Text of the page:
She strung you along,
she slept with other guys.

You broke up with her twice.

Then why did she keep visiting me
when I was out of it?

Well, she's a bit of a stalker.

I was worried that she was gonna
disconnect one of the tubes.

But don't worry,
she's glommed onto some new guy,

and she's up in the mountains
at his place with him right now.

Wow. She told the nurses
that she really loved me.

That's the one thing about Susan
that you must never forget.

She is a liar.

- You waiting to see Mike Delfino?
- Uh... Yes. I'm a... I'm a neighbor.

But he has a visitor,
so I'll come back later.

He may not recognize you.
He's suffered significant memory loss.


That's too bad.

Sure you don't wanna go in?
Ms. Britt won't mind.

No, I've waited this long.
I can wait a bit longer.


- Hey, Carlos. What's up?
- My key won't work.

That's probably
because I had the locks changed.

- Gabby.
- Can't be too safe.

You never know when someone might
move in on you when you're not looking.

Hello, 911? There's an intruder
breaking into my home.

[glass breaking]

Can you tell them to come armed?
I think he's Mexican.

I'm telling you. I'm her husband.

I bought her this house.
My name is on the deed.

If you're married, it's a matter of
public record. I can find out quickly.

All right. We're going through a messy
divorce, and he moved back in on me.

The wife keeps the house and
the husband gets the crappy apartment.

It's the American way.

Call my lawyer. This is legal. She knows
it. She's trying to get back at me.

I hear that.

You wouldn't believe
the stuff my wife pulled when we split.

Whoa! You can't take sides. Police
officers aren't allowed to take sides.

I pay your salary.

Ted, you see that?
This lady just assaulted me.

Oh... [scoffs]

It was a swat. Ted, does this hurt?

Get your hands off me. Police brutality!

[car engine starting]

This is all my fault. Why punish Parker?

Sorry, Mrs. Scavo. Rules are rules.
I can't put him back on the team.

Just one more game, he'll suck,
the other kids will taunt him.

He'll wanna quit again.
See, everybody wins.

- Wish I could help, but...
- Please.

You can't bend the rules just once?

You know, the team could use
some new batting helmets.

- You're asking for a bribe?
- You pretending you're above that?

I'll get my checkbook.

Hello, Vera.

I made you some of those shortbread
biscuits that you like so much.

How sweet. Can you stay for some tea?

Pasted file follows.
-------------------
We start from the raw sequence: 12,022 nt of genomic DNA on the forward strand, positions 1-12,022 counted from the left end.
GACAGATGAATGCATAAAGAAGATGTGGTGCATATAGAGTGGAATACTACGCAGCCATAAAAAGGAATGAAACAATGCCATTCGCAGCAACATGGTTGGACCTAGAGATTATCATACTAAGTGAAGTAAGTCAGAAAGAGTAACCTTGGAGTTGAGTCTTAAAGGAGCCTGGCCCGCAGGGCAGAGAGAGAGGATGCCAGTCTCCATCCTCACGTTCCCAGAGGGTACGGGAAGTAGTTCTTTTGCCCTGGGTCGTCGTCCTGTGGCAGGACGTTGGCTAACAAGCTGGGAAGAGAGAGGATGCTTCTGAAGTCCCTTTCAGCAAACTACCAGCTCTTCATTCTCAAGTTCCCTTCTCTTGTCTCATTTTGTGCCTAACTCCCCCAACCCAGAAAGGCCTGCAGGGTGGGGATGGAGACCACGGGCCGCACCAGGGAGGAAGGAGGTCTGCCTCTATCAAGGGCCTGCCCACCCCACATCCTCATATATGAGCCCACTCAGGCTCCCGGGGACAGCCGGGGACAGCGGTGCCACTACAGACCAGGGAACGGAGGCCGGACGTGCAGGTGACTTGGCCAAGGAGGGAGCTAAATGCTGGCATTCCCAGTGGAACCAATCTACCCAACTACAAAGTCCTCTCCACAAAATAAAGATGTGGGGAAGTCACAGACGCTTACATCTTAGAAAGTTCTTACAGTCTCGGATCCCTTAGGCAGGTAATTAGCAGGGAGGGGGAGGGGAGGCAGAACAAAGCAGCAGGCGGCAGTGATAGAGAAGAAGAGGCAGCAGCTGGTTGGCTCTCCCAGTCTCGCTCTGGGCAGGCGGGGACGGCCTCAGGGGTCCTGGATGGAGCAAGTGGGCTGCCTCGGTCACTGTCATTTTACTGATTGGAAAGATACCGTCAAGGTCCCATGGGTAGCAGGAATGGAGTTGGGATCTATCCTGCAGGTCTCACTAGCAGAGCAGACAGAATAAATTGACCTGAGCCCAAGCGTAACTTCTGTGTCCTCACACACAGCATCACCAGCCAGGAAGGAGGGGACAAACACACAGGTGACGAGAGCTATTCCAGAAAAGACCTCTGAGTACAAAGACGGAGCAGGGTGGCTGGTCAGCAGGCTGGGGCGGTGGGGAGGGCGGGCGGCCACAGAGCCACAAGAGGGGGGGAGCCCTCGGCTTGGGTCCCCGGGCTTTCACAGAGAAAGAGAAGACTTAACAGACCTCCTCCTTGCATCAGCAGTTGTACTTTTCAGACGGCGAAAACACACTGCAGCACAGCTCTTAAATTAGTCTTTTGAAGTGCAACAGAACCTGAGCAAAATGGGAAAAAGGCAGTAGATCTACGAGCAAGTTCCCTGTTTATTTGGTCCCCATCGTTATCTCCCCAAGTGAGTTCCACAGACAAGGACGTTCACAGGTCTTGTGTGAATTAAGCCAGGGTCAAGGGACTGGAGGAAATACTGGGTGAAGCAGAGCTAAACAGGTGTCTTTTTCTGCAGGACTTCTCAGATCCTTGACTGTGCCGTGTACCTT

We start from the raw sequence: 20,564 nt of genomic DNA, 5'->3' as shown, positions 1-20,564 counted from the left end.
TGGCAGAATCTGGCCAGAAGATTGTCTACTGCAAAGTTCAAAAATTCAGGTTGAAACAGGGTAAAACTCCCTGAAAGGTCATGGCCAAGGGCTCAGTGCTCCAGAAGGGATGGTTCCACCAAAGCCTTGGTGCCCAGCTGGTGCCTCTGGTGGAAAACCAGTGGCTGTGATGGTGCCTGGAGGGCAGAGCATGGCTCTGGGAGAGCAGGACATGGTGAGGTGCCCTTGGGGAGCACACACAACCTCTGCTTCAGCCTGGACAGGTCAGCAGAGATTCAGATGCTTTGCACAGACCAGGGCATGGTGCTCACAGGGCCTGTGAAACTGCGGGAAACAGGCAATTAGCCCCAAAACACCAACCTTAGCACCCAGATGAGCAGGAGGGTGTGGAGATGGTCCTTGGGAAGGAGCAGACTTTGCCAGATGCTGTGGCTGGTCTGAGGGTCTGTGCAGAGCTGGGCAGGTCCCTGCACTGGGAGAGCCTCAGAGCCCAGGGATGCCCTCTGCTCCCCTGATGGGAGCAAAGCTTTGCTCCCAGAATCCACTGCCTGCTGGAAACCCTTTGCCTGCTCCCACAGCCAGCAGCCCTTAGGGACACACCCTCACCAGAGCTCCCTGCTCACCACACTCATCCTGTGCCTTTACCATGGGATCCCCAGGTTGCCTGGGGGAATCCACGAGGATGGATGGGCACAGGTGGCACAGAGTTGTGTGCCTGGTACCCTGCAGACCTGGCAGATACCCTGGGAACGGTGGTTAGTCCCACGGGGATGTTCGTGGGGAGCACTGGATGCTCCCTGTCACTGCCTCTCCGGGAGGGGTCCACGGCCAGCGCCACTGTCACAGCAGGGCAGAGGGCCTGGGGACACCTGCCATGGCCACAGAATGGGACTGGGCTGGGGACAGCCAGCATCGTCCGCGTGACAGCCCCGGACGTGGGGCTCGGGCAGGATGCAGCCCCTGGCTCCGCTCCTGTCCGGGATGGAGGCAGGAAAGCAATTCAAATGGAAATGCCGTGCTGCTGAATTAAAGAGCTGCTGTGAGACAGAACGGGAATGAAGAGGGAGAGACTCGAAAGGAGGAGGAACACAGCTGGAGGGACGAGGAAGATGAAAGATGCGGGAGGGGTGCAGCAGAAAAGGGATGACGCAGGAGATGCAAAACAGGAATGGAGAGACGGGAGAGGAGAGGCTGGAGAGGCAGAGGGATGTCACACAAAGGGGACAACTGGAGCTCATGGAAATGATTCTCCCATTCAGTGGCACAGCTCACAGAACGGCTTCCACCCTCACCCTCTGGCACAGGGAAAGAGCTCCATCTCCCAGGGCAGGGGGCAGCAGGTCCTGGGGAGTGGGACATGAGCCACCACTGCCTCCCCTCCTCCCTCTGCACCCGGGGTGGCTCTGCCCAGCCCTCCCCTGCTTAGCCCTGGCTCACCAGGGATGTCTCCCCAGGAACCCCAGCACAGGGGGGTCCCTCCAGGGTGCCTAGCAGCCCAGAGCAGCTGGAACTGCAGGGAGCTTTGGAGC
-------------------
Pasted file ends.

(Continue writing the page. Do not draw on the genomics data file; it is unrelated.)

It's been so long.
We have some catching up to do.

Yes. Yes, we do.

I know how painful this must be for you.

It isn't easy for me either,
considering Andrew's role in it.

- And why have you told me this?
- Because I thought you'd wanna know.


So you could do something.

Do you think I'm an idiot?

That I know nothing about the man
I've lived with for 27 years?

I've always assumed
Howard had some outlet.

A friend tucked away somewhere.

I didn't know. I didn't care to know.

But thank you for painting so vivid,
so indelible a picture

of my husband's activities.

I'm sorry.
I just felt that if it were me, I...

- You'd want to know.
- Yes. Absolutely.

Then I owe you an apology.

Because I've been sitting
on a little secret about your family.

- Oh?
- Actually, it's not much of a secret.

It's common knowledge
among the cheerleaders.

What is?

The fact that Danielle
is sleeping with her history teacher.

But where are my manners?

I should have brought
some biscuits with that.

[umpire] Batter up.

Well, aren't we just
the parents of the year?

Rooting for our son to fail so we can
weasel out of a bribery scandal.

Two bribery scandals.
Gotta count the batting helmets.

Strike one.

For what it's worth,
I don't think you're a quitter.


- And you don't resent me?
- No.

[umpire] Ball one.

- OK, well, maybe a little.
- Why?

You get to chase your dream while
I get to spend my life in advertising.

Strike two.

Maybe I'd like to write a book
or, you know, start my own magazine.

Then I think, "I can't.
I have a family to support."

And I am OK with that...
most of the time.

You know what? I'm gonna look into
that job at Burnham Fox.

Don't you dare.

You are gonna chase your dream and I am
gonna support you 99%% of the time.

- That's all I could really ask for.
- [gasping]


How the hell did he do that?

- [cheering]
- Crap, they're cheering for him.